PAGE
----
Custom view templates with scripts

Another small update: The theme settings are now also exposed as window.prodigy.theme and the {{theme}} variable within the HTML template. This includes the default colours and settings, and/or any modifications made by the user via the customTheme config.

I thought this could be pretty nice, because it’ll let you style custom interfaces more consistently, and keep all theming variables in one place. You can also add your own properties to the custom theme, e.g. "customTheme": {"customColor": "blue"}.

Example use case 1: in HTML

<mark style="background: {{theme.bgHighlight}}">{{label}}</mark>

Example use case 2: in CSS in <style> tag

<input required type="text" class="input" />

.input:invalid {
    border-color: {{theme.reject}};

Example use case 3: in JavaScript

function updateText() {
    const input = document.querySelector('.input'); = window.prodigy.theme.accept;
    window.prodigy.update({ text: input.value });
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I want to implement something to help me be quicker for text classification. Simply, I just want to highlight certain keywords so I can visually jump to them for the classification of a long sentence or multiple sentences.

I tried generating the HTML in my data file, but the data is shown as-is (no rendering). I then added a column for the word to highlight, so I could modify it after the page loaded using a little Javascript, but turns out templates can’t be used inside the javascript config.

Any suggestions?

(I realize however that maybe I can chop my data records up a little more, that might be the way I’ll go, but curious about what else could be done here without changing the data processing part.)

@hadsed If you just want to highlight certain words, you might not even need a custom template. You could simply add a "spans" property to the annotation tasks (just like when you’re annotating named entities). For example:

    "text": "Super long text",
    "label": "SOME_LABEL",
    "spans": [
        {"start": 20, "end": 30},
        {"start": 100, "end": 110}

The only thing that’s important here is that you need to know the character offsets of your keywords – but those should be pretty easy to generate. If a text classification task has spans assigned, Prodigy will highlight those inline. You could even add a "label" to the span.

That said, if you do want to use a custom template for more flexibility, make sure to set 'view_id': 'html' in your (custom) recipe, and add the HTML as the task’s "html" key. You can still add a "text" key that contains the plain text – this makes sense if you’re annotating with a model in the loop, or later want to use the annotations to train a model. The text classifier for example will then be trained on the "text" (not the HTML containing your custom markup).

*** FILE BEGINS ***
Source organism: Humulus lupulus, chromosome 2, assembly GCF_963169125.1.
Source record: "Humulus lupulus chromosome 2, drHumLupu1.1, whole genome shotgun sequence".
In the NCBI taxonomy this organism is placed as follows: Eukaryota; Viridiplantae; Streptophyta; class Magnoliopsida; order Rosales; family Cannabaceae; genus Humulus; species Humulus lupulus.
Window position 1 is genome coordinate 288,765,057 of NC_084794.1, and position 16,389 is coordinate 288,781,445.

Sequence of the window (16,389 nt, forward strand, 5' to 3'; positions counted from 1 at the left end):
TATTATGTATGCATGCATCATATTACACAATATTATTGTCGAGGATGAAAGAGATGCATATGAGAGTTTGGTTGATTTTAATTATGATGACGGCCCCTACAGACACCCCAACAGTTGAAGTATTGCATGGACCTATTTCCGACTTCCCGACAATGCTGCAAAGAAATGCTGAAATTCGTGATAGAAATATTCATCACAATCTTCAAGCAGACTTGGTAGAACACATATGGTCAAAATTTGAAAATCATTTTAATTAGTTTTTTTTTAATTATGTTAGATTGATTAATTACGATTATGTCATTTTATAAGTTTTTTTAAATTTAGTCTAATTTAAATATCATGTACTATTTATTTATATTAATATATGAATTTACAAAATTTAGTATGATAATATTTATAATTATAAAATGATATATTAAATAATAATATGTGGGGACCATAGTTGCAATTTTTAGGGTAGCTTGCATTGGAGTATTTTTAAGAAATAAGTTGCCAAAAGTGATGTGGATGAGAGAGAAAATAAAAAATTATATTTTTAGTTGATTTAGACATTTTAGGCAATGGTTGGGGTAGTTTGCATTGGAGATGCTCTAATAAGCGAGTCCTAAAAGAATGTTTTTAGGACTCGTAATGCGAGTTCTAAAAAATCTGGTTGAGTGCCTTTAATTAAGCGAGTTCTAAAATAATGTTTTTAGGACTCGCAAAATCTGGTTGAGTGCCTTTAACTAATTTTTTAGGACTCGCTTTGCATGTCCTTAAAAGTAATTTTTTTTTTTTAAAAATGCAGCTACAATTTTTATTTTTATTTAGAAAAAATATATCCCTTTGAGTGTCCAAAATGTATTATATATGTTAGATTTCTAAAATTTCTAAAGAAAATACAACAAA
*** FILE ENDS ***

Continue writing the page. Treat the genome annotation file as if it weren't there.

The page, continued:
"text": "some text",
    "html": "<strong>some text</strong>"

Btw, the custom JavaScript examples I outlined in this thread already work! They’re just not documented yet, because they’re very experimental. So if you have a look at my examples above, you can see how to add custom JavaScript (via the recipe’s "javascript" config setting) and how to access the current task data and UI actions from within your script.

A post was merged into an existing topic: Custom HTML

fyi: I’m using text boxes like this and while a and space work, delete is not working for me (it still acts as going to the previous annotation).

Thanks – I'll double check that. I might have already fixed this internally, actually. In the meantime, stopping the key event from propagating in the textbox should probably work. Kinda like this:

Btw, quick update on the thread topic: Custom JS for all interfaces and a global CSS setting is already implemented and will be shipped with the next version :smiley:

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Hi I am trying to implement your solution to user inputs for a machine translation annotation task. While I was able to successfully create my own user input button while following your template, I am struggling to get Prodigy to save the user inputted text into the final exported annotations. Any advice would be appreciated.

@jlanday Could you share your current script? The update method is exposed as window.prodigy.update. It takes an object of properties and will update the current task by performing a shallow update. So when you want to update the task (e.g. on the input’s onchange event or when the user clicks a button), you can do something like this:

const input = document.querySelector('.input') // or whatevr
window.prodigy.update({ user_input: input.value })

This will overwrite/add the task property 'user_input' and set it to the value of the input.


Sorry for the delay…

First, I have textcat_eval.js which is the following:

function updateFromInput() {
    const text = document.querySelector('.input').value;
    window.prodigy.update({ user_text: text });

Second, I have textcat.html which is the following:


<input type="text" class="input" placeholder="User text here..." />
<button onClick="updateFromInput()">Update</button>
<br />

Finally, my recipe is the following:

import prodigy
from prodigy.components.loaders import JSONL

with open('textcat_eval.html') as txt:
    template_text =